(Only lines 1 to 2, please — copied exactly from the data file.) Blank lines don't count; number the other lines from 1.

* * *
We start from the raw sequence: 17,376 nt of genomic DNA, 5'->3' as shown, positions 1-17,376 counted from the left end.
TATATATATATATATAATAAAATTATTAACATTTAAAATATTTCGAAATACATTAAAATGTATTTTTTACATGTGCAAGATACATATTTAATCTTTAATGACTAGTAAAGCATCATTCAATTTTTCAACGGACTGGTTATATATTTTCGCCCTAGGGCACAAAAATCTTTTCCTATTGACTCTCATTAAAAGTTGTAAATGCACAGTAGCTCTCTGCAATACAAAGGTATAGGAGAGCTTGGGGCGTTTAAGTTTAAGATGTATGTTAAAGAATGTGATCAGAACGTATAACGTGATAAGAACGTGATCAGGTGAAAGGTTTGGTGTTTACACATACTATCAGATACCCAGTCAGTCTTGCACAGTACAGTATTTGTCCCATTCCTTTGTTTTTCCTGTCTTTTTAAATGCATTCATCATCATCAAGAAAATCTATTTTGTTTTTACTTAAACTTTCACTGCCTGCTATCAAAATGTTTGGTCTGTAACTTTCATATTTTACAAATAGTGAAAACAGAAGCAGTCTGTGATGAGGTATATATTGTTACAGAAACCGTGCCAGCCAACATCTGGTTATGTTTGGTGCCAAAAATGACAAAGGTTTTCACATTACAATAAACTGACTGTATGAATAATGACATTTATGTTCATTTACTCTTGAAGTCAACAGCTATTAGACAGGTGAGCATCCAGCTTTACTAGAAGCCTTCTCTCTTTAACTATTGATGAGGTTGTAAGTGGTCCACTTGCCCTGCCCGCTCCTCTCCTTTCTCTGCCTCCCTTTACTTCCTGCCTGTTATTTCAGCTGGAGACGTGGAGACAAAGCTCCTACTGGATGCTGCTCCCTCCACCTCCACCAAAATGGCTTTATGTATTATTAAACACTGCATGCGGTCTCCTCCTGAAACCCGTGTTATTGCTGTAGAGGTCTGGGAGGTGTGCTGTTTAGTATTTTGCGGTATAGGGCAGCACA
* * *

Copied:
We start from the raw sequence: 17,376 nt of genomic DNA, 5'->3' as shown, positions 1-17,376 counted from the left end.
TATATATATATATATAATAAAATTATTAACATTTAAAATATTTCGAAATACATTAAAATGTATTTTTTACATGTGCAAGATACATATTTAATCTTTAATGACTAGTAAAGCATCATTCAATTTTTCAACGGACTGGTTATATATTTTCGCCCTAGGGCACAAAAATCTTTTCCTATTGACTCTCATTAAAAGTTGTAAATGCACAGTAGCTCTCTGCAATACAAAGGTATAGGAGAGCTTGGGGCGTTTAAGTTTAAGATGTATGTTAAAGAATGTGATCAGAACGTATAACGTGATAAGAACGTGATCAGGTGAAAGGTTTGGTGTTTACACATACTATCAGATACCCAGTCAGTCTTGCACAGTACAGTATTTGTCCCATTCCTTTGTTTTTCCTGTCTTTTTAAATGCATTCATCATCATCAAGAAAATCTATTTTGTTTTTACTTAAACTTTCACTGCCTGCTATCAAAATGTTTGGTCTGTAACTTTCATATTTTACAAATAGTGAAAACAGAAGCAGTCTGTGATGAGGTATATATTGTTACAGAAACCGTGCCAGCCAACATCTGGTTATGTTTGGTGCCAAAAATGACAAAGGTTTTCACATTACAATAAACTGACTGTATGAATAATGACATTTATGTTCATTTACTCTTGAAGTCAACAGCTATTAGACAGGTGAGCATCCAGCTTTACTAGAAGCCTTCTCTCTTTAACTATTGATGAGGTTGTAAGTGGTCCACTTGCCCTGCCCGCTCCTCTCCTTTCTCTGCCTCCCTTTACTTCCTGCCTGTTATTTCAGCTGGAGACGTGGAGACAAAGCTCCTACTGGATGCTGCTCCCTCCACCTCCACCAAAATGGCTTTATGTATTATTAAACACTGCATGCGGTCTCCTCCTGAAACCCGTGTTATTGCTGTAGAGGTCTGGGAGGTGTGCTGTTTAGTATTTTGCGGTATAGGGCAGCACA